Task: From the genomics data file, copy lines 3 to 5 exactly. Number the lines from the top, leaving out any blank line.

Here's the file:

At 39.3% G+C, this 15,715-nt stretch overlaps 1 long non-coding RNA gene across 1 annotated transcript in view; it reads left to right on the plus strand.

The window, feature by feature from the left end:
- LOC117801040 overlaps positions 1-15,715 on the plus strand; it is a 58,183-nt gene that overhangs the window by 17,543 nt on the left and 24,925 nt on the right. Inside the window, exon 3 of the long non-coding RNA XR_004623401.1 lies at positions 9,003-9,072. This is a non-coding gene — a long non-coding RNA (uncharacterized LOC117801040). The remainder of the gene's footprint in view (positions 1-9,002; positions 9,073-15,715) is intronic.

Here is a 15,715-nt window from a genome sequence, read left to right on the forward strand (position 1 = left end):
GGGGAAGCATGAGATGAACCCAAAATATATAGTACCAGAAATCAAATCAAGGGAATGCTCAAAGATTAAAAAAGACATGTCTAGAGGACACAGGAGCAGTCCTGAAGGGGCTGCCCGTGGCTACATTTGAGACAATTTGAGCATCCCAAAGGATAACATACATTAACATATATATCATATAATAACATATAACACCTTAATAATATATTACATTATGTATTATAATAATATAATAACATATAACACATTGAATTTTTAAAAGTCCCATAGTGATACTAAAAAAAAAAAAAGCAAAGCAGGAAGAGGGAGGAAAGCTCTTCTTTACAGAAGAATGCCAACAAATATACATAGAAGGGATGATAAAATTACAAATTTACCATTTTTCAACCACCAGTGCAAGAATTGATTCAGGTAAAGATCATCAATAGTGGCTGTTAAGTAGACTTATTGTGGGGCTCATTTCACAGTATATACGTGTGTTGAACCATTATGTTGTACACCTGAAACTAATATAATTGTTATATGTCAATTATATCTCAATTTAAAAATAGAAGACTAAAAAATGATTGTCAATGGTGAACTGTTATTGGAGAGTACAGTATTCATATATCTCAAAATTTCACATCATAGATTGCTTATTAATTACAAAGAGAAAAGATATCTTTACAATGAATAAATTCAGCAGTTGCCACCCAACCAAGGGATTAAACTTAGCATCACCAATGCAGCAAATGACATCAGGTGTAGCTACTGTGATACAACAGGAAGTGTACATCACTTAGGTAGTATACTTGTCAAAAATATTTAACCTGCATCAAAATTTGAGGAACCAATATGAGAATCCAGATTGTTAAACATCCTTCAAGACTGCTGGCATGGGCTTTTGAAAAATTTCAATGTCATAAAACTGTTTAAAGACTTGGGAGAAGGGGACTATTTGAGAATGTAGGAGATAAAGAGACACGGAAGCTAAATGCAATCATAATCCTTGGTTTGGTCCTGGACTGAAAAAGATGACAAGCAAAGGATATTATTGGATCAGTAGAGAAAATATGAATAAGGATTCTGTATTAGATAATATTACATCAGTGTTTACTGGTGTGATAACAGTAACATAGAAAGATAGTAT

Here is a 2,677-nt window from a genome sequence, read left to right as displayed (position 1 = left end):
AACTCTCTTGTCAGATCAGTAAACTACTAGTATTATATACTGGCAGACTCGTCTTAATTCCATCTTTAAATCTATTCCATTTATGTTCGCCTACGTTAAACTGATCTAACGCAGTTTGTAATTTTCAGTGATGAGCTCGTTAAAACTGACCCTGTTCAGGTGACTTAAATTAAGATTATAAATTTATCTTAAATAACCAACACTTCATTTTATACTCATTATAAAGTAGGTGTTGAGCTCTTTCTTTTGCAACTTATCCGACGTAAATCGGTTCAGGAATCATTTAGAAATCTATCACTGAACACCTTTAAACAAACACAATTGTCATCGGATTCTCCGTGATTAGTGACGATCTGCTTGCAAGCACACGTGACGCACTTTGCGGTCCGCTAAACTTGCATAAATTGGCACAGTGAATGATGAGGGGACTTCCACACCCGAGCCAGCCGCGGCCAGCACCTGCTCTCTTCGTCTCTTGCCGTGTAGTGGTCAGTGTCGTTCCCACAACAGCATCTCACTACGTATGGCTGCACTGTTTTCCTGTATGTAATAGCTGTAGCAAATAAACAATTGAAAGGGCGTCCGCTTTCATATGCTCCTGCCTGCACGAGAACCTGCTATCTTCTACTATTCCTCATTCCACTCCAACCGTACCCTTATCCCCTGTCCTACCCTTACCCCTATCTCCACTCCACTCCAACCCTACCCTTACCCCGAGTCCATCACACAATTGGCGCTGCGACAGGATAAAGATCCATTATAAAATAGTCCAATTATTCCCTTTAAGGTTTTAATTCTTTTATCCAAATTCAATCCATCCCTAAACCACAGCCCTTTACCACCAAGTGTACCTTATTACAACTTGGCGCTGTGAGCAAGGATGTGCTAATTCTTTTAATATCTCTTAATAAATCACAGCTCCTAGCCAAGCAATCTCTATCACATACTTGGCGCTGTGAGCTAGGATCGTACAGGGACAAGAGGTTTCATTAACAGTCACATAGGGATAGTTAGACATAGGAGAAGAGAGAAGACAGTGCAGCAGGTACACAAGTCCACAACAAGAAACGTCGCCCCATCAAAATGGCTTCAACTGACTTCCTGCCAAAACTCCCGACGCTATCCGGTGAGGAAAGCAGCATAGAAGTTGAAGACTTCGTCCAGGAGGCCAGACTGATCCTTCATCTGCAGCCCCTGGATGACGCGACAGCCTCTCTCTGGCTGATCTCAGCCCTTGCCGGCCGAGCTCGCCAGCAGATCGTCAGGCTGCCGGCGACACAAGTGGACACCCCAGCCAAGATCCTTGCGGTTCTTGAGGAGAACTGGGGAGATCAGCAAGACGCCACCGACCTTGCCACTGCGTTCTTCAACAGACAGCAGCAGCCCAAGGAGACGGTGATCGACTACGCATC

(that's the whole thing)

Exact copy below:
- LOC117801040 overlaps positions 1-15,715 on the plus strand; it is a 58,183-nt gene that overhangs the window by 17,543 nt on the left and 24,925 nt on the right. Inside the window, exon 3 of the long non-coding RNA XR_004623401.1 lies at positions 9,003-9,072. This is a non-coding gene — a long non-coding RNA (uncharacterized LOC117801040). The remainder of the gene's footprint in view (positions 1-9,002; positions 9,073-15,715) is intronic.

Here is a 15,715-nt window from a genome sequence, read left to right on the forward strand (position 1 = left end):
GGGGAAGCATGAGATGAACCCAAAATATATAGTACCAGAAATCAAATCAAGGGAATGCTCAAAGATTAAAAAAGACATGTCTAGAGGACACAGGAGCAGTCCTGAAGGGGCTGCCCGTGGCTACATTTGAGACAATTTGAGCATCCCAAAGGATAACATACATTAACATATATATCATATAATAACATATAACACCTTAATAATATATTACATTATGTATTATAATAATATAATAACATATAACACATTGAATTTTTAAAAGTCCCATAGTGATACTAAAAAAAAAAAAAGCAAAGCAGGAAGAGGGAGGAAAGCTCTTCTTTACAGAAGAATGCCAACAAATATACATAGAAGGGATGATAAAATTACAAATTTACCATTTTTCAACCACCAGTGCAAGAATTGATTCAGGTAAAGATCATCAATAGTGGCTGTTAAGTAGACTTATTGTGGGGCTCATTTCACAGTATATACGTGTGTTGAACCATTATGTTGTACACCTGAAACTAATATAATTGTTATATGTCAATTATATCTCAATTTAAAAATAGAAGACTAAAAAATGATTGTCAATGGTGAACTGTTATTGGAGAGTACAGTATTCATATATCTCAAAATTTCACATCATAGATTGCTTATTAATTACAAAGAGAAAAGATATCTTTACAATGAATAAATTCAGCAGTTGCCACCCAACCAAGGGATTAAACTTAGCATCACCAATGCAGCAAATGACATCAGGTGTAGCTACTGTGATACAACAGGAAGTGTACATCACTTAGGTAGTATACTTGTCAAAAATATTTAACCTGCATCAAAATTTGAGGAACCAATATGAGAATCCAGATTGTTAAACATCCTTCAAGACTGCTGGCATGGGCTTTTGAAAAATTTCAATGTCATAAAACTGTTTAAAGACTTGGGAGAAGGGGACTATTTGAGAATGTAGGAGATAAAGAGACACGGAAGCTAAATGCAATCATAATCCTTGGTTTGGTCCTGGACTGAAAAAGATGACAAGCAAAGGATATTATTGGATCAGTAGAGAAAATATGAATAAGGATTCTGTATTAGATAATATTACATCAGTGTTTACTGGTGTGATAACAGTAACATAGAAAGATAGTAT